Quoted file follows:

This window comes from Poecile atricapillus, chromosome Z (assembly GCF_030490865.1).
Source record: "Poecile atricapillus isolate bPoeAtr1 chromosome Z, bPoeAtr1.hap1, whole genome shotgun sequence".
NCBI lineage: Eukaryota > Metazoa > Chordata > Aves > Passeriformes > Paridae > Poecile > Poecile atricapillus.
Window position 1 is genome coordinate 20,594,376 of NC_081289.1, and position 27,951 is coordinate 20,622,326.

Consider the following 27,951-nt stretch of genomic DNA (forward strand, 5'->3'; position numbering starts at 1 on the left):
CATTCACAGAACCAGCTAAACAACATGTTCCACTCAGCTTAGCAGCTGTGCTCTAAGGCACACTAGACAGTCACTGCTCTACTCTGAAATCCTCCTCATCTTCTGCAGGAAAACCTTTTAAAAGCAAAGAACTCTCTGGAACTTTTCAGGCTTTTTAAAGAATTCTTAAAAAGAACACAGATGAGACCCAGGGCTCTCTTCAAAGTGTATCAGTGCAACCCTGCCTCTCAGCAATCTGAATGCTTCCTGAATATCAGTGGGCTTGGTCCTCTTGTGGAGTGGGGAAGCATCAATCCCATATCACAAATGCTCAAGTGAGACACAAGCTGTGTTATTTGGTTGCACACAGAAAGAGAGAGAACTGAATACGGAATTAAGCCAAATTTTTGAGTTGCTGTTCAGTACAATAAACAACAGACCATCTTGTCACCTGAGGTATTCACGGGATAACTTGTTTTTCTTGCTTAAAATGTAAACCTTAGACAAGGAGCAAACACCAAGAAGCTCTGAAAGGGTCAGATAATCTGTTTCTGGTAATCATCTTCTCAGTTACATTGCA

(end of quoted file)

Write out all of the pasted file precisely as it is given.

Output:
This window comes from Poecile atricapillus, chromosome Z (assembly GCF_030490865.1).
Source record: "Poecile atricapillus isolate bPoeAtr1 chromosome Z, bPoeAtr1.hap1, whole genome shotgun sequence".
NCBI lineage: Eukaryota > Metazoa > Chordata > Aves > Passeriformes > Paridae > Poecile > Poecile atricapillus.
Window position 1 is genome coordinate 20,594,376 of NC_081289.1, and position 27,951 is coordinate 20,622,326.

Consider the following 27,951-nt stretch of genomic DNA (forward strand, 5'->3'; position numbering starts at 1 on the left):
CATTCACAGAACCAGCTAAACAACATGTTCCACTCAGCTTAGCAGCTGTGCTCTAAGGCACACTAGACAGTCACTGCTCTACTCTGAAATCCTCCTCATCTTCTGCAGGAAAACCTTTTAAAAGCAAAGAACTCTCTGGAACTTTTCAGGCTTTTTAAAGAATTCTTAAAAAGAACACAGATGAGACCCAGGGCTCTCTTCAAAGTGTATCAGTGCAACCCTGCCTCTCAGCAATCTGAATGCTTCCTGAATATCAGTGGGCTTGGTCCTCTTGTGGAGTGGGGAAGCATCAATCCCATATCACAAATGCTCAAGTGAGACACAAGCTGTGTTATTTGGTTGCACACAGAAAGAGAGAGAACTGAATACGGAATTAAGCCAAATTTTTGAGTTGCTGTTCAGTACAATAAACAACAGACCATCTTGTCACCTGAGGTATTCACGGGATAACTTGTTTTTCTTGCTTAAAATGTAAACCTTAGACAAGGAGCAAACACCAAGAAGCTCTGAAAGGGTCAGATAATCTGTTTCTGGTAATCATCTTCTCAGTTACATTGCA